Hello again! I have been reading a lot of books about art lately (okay, two of them), but as a person who works predominantly with art and who considers myself to be at least a little bit an artist I am always enthralled by books of this kind.
The Last Painting of Sara de Vos is about a girl who forges a painting in grad school because she’s broke (#relatable), grows up to become a famous curator, and then curates a show where – surprise – her forgery and the original show up. It is a little bit historical fiction, set respectively in the Golden Age of Dutch painting (late 1500s-early 1600s), the 1950s, and today, following painter, forger, and owner of the painting. There is a lot of rather technical detail about forging paintings which I personally found to be very interesting – types of brushstrokes, how to age a canvas, etc., etc., but it is also just a really beautiful study of people. The writing is incredible; there were certain parts that I had to just stop and stare at.
The Drowning Girl is a book about ghosts but also about art and it is, honestly, a piece of art in itself. I am about halfway through but I can already tell this is a book I will read and read and read. It has captured me so completely – it is almost impossible to describe, which I think is the point, but it resonates in my bones. It’s written so perfectly, so utterly truly – there is a part where she says that people fear vampires and werewolves and ghosts and whatnot because although they are not factual they are true. This book is true and I want you all to read it and come talk to me about it.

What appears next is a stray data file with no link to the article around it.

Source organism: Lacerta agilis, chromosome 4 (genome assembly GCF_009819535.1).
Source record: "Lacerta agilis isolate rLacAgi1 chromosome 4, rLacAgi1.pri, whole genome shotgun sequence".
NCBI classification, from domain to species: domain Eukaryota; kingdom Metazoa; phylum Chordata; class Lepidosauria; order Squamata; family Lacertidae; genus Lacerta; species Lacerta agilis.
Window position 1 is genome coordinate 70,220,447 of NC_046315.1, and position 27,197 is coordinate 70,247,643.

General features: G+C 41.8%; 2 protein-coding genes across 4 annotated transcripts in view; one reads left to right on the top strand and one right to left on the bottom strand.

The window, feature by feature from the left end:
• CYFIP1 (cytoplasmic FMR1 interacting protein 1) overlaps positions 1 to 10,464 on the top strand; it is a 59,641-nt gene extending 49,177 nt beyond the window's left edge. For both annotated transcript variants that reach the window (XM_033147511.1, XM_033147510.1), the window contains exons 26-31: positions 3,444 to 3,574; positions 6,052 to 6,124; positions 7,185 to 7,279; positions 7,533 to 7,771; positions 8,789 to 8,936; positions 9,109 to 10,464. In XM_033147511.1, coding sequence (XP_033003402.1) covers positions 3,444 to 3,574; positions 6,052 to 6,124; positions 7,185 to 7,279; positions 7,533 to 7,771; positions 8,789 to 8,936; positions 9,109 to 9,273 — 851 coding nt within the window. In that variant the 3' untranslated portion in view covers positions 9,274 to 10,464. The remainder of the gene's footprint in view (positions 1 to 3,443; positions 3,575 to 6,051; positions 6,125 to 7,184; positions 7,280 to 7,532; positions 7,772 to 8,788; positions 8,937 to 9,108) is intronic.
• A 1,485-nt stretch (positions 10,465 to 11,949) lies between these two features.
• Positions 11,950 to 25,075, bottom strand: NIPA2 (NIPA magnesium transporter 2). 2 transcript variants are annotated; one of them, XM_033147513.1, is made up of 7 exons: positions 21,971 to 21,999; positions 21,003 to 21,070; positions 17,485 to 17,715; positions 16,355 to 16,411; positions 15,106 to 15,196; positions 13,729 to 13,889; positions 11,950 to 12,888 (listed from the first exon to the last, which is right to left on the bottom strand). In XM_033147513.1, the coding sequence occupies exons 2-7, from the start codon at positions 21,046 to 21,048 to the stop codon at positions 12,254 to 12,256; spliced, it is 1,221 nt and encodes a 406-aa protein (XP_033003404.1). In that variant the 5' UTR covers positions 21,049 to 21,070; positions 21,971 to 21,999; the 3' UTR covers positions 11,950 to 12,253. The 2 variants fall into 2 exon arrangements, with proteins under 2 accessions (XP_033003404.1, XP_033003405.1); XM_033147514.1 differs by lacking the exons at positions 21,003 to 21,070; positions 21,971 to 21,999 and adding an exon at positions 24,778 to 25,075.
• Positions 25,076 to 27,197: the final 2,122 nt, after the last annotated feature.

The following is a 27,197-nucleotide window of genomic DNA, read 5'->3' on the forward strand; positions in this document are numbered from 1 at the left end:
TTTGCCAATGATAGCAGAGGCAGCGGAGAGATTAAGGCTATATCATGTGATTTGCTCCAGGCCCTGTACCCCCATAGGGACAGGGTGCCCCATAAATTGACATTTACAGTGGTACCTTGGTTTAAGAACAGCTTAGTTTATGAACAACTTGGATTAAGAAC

Now the witch! Of course there is a witch. Hex is a translation from its original Dutch (lots of Dutch today!) and the author reworked it a bit in the translating. It is a horror novel about a small town in upstate New York (I think? somewhere staid and unflappable, anyway) that has a witch. And they know they have a witch, and they’re resigned to having a witch, and when she inevitably shows up in someone’s living room to stand there for hours on end, they put a towel on her head so they don’t have to look at her face and keep watching TV. Obviously havoc ensues, eventually, but it’s a really interesting take on haunting as a concept and is pretty creepy at times, if I’m being honest.
Other books about art which I have loved: The Goldfinch, The Swan Thieves, Tell the Wolves I’m Home. Anything that talks about the texture of light in a painting is something I am going to read. I am partial to landscapes and still lifes, Maria van Oosterwyck, Wyeth but not his weirder stuff. I would rather look at a Thomas Kinkade than a Rothko and I understand objectively why that is wrong but I am who I am. There is a painting by Didier Paquignon of a car on an overpass and the first time I saw it I cried because the light was so beautiful. There is a way that art gets talked about in fiction – painting, specifically – that makes me feel shivery and connected to humanity and these books have all got it.
Next time I will talk about Girls on Fire! I have finished it but I am still processing. It is amazing, I will tell you that much.